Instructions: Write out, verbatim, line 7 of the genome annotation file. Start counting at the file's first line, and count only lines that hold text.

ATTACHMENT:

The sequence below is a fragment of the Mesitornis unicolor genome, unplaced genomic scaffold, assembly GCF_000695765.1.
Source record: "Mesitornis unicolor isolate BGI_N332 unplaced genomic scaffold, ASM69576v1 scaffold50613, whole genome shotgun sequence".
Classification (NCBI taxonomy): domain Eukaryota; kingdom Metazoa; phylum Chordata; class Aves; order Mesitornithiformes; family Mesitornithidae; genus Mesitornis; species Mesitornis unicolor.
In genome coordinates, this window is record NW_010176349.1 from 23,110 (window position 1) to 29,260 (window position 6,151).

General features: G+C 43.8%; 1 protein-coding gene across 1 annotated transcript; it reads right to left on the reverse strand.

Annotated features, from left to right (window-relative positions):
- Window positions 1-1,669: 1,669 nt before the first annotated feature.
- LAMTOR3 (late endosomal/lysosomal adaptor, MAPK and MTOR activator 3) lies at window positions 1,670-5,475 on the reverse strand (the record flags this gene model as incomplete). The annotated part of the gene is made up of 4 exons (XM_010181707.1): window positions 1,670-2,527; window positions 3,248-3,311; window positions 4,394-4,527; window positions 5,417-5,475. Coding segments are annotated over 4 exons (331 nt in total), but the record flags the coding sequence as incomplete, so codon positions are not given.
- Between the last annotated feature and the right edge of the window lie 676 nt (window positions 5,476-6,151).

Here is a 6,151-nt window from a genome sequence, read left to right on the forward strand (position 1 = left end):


- Window positions 1-1,669: 1,669 nt before the first annotated feature.